Foreign reaction to the election results and the formation of Prime Minister Yoshiro Mori’s new government can be summed up in one word: “disappointing.” Once again it seemed that Japan was missing an opportunity to move forward on the reforms so urgently needed in government and the economy.

Mori’s so-called election victory was, of course, nothing of the sort. The Liberal Democratic Party managed to lose a few less seats than might have been expected and with their “allies” in New Komeito and the New Conservative Party they have been able to retain a small majority in both Houses. The opposition Democratic Party of Japan muffed it by its lack of unity and inability to articulate persuasive policies.

Of course they were not helped by bad weather that no doubt discouraged some voters from going to the polls. I hope that few voters heeded Mori’s outrageous suggestion that they should stay in bed and not upset the ruling party’s hold on power. Some, however, it would seem, were so disillusioned with Japanese party politics that they decided to abstain. This bodes ill for the development of parliamentary democracy in Japan.

Few foreign observers think that Mori, with his ability to say the wrong thing at the wrong time, has come out of the election at all well. It seems doubtful whether he will impress his fellow heads of government at the Okinawa summit of G8 nations with political sagacity, knowledge of international affairs or his ability in foreign languages (reputed to be very limited, if not nonexistent). Let us hope that the Japanese “gods” in which he appears to believe will help him to avoid further gaffes.

Mori’s “new” government is not really new. He has wisely kept the foreign and finance ministers who have experience and a good track record, as well as the Economic Planning Agency chief, who seems to have done his best in difficult circumstances.

But Finance Minister Kiichi Miyazawa is now 80 and must surely be feeling the strain. The rest of the new Cabinet appear to have been appointed as usual on the “Buggins turn principle,” which is similar to that adopted by children in the playground who shout out “it’s my turn now!” There was once a Cabinet formed in Britain in the first half of the 19th century when the Duke of Wellington was very old and deaf. When someone read out the names to him he kept asking “Who?” It came to be called the “The Who Who Cabinet.” Perhaps the new Japanese Cabinet is another such case.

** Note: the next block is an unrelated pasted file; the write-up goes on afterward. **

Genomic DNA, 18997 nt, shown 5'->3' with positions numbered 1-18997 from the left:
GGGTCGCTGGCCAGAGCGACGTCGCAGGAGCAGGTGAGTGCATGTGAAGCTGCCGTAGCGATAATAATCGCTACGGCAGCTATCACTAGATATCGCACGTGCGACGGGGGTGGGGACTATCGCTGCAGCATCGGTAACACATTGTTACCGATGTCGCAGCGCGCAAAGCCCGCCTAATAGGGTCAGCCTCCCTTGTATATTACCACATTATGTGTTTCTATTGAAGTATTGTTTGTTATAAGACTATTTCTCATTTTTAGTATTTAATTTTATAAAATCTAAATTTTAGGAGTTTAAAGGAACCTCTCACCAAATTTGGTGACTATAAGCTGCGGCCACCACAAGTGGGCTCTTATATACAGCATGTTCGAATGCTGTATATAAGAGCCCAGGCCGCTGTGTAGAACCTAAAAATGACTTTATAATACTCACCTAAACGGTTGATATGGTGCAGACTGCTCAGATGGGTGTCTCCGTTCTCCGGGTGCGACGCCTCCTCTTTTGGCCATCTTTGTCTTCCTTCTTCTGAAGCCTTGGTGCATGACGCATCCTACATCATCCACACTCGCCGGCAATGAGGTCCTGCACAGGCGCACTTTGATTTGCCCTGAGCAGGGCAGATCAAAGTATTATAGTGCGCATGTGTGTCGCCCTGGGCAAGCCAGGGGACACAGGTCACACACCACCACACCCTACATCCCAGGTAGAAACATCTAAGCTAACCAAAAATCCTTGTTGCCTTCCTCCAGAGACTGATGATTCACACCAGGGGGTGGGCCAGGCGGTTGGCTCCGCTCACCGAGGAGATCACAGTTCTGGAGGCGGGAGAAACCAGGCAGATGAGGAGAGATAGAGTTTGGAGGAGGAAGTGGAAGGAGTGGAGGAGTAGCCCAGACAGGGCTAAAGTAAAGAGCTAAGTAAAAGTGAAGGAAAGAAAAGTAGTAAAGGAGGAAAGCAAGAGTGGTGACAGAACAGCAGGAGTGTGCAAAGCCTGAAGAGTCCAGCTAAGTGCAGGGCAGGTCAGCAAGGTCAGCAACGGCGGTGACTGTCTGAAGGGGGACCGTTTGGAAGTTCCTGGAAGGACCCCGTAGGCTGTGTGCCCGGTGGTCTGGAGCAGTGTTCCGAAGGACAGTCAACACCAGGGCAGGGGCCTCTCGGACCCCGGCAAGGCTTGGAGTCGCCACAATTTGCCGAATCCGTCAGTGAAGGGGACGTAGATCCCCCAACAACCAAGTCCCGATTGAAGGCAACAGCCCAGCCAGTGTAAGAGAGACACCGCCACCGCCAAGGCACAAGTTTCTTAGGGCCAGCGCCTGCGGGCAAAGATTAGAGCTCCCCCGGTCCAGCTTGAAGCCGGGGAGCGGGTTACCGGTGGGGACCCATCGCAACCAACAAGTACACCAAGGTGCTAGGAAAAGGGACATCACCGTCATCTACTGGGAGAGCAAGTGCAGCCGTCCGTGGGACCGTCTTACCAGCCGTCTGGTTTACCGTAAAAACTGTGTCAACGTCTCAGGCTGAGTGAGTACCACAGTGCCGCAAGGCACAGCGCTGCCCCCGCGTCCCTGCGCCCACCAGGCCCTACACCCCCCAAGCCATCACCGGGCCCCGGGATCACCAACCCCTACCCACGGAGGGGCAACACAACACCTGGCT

It seems that to satisfy the farming and construction lobbies, the government will continue to pour public funds into public works that can never be economically justified. To satisfy other interest groups, deregulation will be delayed or regulations so manipulated that deregulation will in effect be nullified. The government has shilly-shallied for so long about NTT and access charges that they have lost credibility.

Foreign observers have been particularly shocked by the government’s willingness to bail out the Sogo department store chain that overexpanded on borrowed money without proper market research and without any real strategy. The impression created is that some banks, particularly the Industrial Bank of Japan, were so deeply implicated that if Sogo was allowed to go bankrupt it would drag down some important banks that had provided the LDP with funds. The people who really suffer from this largesse are the Japanese taxpayers. One wonders what will be the next private institution to be rescued with their money.

Many observers have reckoned that a number of elections will be needed before Japan achieves a mature democratic parliamentary system. One major defect with the present system is the lack of adequate policy debate, but the main defect lies in the electoral system.

Japan urgently needs an independent commission to redraw electoral boundaries so that each constituency has roughly the same number of voters. The system is currently still skewed in favor of rural over urban votes. Why? Because the farmers who have been protected and featherbedded for half a century support the LDP. The current system is undemocratic and a serious blot on Japan’s international reputation.

So much more needs to be done to improve the banks’ ability to assess risks and enforce a more competitive financial system. Japanese management systems have been much admired in other developed countries and the best Japanese practices have been copied and adapted. This has reduced the Japanese edge. Now it is apparent that some of these practices, in particular the bloated white-collar management, are a strain on Japanese resources and are holding back essential changes. Japanese companies need to be more responsive to shareholder interests and to think through their overall strategy.

Where do bosses want their companies to be, in say 10 years time? In a slow-growing economy, such as likely to be in Japan during the next few years, the going will be much more difficult. Entrepreneurs rather than consensus builders will be needed. The government needs to concentrate on the supply side and in particular to do away with the educational bureaucracy that stifles individuality. This government shows no sign that it is ready to tackle these problems: Indeed it seems hardly aware of their existence.

Another major problem that must be tackled is the declining population. It was recently reported that Japan’s net reproduction rate had fallen to a record low of under 1.4. The fault can to some extent be traced to Japan’s male-dominated society. But that should focus the government’s attention on the need to attract foreign workers by much more immigrant friendly policies. Here again I doubt if the government has begun to think these problems through.

I do not want to be pessimistic about the future, but it is hard not to be following the last election and the formation of Mori’s “new” government.

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